The Contract
Did the Council sign a contract with Veolia which would reward good environmental practice by those living next to a Dump in the middle of a conurbation?

If Veolia does not get enough from us they will get it from elsewhere
No. The contract is very clear that capacity is Veolia's, after contract waste obligations have been honoured. If Veolia doesn't get enough waste from us, they can maintain the permitted capacity of their Hollingdean Depot and Newhaven operations by importing it from elsewhere.

Should we make the Dump and the Incinerator our own by producing as much black bag waste as possible?
No, that would not help the global environment and these eyesores would remain. Rob from Magpie, urges local residents to continue good environmental practice. He observes that the Local Authority would gain nothing from underfeeding the Newhaven Incinerator and would then become more interested in the poor economics of their PFI with Veolia. Rob favours a system of direct charging for waste (i.e. residents are charged for the quantity they put out) which is now part of DEFRA's Waste Strategy Review. We should be campaigning for this as well as pushing the Council to renegotiate the waste contract.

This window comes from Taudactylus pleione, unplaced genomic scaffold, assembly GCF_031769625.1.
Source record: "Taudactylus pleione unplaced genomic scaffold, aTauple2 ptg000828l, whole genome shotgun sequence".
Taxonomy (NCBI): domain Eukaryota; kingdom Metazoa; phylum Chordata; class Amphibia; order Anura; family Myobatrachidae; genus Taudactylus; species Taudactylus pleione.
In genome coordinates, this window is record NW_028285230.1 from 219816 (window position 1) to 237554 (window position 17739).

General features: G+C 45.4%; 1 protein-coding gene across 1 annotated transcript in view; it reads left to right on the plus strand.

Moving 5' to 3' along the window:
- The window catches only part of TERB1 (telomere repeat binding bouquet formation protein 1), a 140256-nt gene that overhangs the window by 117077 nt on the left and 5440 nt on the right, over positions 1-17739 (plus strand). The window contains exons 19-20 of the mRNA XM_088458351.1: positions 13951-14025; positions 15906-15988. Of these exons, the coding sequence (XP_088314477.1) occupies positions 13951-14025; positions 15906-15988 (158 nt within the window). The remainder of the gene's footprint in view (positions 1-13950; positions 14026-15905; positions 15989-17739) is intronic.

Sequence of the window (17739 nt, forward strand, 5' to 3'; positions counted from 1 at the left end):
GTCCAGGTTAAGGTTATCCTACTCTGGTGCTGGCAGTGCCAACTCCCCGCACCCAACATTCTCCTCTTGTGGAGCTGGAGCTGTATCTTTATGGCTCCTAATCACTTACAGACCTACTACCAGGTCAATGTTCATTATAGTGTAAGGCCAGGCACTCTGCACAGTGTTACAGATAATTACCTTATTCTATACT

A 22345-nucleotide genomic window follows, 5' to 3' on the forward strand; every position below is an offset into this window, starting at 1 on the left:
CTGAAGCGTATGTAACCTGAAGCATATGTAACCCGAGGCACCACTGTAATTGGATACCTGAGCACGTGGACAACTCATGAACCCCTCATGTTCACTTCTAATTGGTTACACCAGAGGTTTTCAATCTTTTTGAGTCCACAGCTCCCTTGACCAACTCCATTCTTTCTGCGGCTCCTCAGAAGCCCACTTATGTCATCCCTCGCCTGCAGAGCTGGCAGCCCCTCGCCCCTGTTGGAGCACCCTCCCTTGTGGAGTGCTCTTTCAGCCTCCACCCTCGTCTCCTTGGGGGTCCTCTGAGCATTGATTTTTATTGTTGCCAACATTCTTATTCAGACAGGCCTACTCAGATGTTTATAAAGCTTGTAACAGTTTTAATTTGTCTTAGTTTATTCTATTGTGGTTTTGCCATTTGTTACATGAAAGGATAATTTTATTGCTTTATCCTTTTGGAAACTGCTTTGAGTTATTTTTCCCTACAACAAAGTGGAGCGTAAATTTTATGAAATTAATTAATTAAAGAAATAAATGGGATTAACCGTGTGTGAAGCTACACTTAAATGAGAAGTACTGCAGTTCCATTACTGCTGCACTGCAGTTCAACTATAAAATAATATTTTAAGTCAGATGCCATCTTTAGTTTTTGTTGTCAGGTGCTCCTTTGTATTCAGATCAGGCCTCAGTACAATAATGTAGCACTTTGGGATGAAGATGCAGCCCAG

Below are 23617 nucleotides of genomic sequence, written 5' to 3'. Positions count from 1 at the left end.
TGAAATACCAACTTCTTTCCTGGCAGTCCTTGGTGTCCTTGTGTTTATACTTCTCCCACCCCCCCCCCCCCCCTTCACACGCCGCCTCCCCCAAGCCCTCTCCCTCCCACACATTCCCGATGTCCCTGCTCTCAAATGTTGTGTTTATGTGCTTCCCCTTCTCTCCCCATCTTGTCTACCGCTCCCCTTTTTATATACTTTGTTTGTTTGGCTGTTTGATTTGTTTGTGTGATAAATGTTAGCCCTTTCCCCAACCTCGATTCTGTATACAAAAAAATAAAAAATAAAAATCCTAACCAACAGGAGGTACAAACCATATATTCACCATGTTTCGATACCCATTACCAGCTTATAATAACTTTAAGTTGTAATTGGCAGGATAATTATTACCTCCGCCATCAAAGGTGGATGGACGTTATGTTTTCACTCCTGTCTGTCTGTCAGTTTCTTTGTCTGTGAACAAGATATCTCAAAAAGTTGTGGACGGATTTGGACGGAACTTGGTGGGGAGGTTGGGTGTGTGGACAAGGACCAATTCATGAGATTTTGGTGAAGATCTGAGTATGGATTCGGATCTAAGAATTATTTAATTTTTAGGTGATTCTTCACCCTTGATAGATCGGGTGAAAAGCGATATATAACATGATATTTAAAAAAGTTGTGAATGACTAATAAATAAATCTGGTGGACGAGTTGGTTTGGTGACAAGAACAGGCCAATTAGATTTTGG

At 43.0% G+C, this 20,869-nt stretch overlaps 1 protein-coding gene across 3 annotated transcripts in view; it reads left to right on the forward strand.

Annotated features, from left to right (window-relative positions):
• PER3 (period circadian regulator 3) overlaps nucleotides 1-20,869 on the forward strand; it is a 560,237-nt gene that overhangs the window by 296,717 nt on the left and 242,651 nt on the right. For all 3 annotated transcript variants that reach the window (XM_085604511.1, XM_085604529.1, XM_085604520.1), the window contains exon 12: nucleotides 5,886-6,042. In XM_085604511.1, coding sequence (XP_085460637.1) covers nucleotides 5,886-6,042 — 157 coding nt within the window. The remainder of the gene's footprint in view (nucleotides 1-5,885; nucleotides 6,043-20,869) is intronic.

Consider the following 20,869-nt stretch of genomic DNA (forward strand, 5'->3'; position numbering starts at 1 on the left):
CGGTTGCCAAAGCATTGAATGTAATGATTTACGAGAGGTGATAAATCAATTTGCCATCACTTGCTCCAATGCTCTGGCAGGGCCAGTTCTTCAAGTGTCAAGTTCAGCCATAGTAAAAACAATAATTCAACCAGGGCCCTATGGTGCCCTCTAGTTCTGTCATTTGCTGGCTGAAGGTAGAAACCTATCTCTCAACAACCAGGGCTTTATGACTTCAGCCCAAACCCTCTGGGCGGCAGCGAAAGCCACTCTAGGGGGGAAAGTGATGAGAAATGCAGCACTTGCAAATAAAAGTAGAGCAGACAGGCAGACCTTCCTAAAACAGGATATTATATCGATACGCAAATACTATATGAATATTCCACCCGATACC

Only landscaped on the western front
Landscaping plan for MRF and WTS
Veolia's landscaping drawings - planting plan, submitted in March 2006 (well before application was recommended for approval by Brighton and Hove City Council's Development Control) shows that nearly all the provision Veolia has made for landscaping (marked in green shading in the diagram) is on the west side of their site.

Practically all their proposed native planting infilling amongst the retained planting (see 1 on the plan) benefits residents on the Ditchling Rd and top of Upper Hollingdean Rd sides, including the house in Hollingdean Lane, the Downs Infants School and the residents living (on lower floors) in the tall flats.

In the plan, four groups of trees (marked with a figure 2) along the northern embankment of the Coastways railway directly to the south of Hollingdean Depot are encircled in brown ink and labelled existing soft landscaping in the absence of any proposed landscaping on Veolia's side of the fence.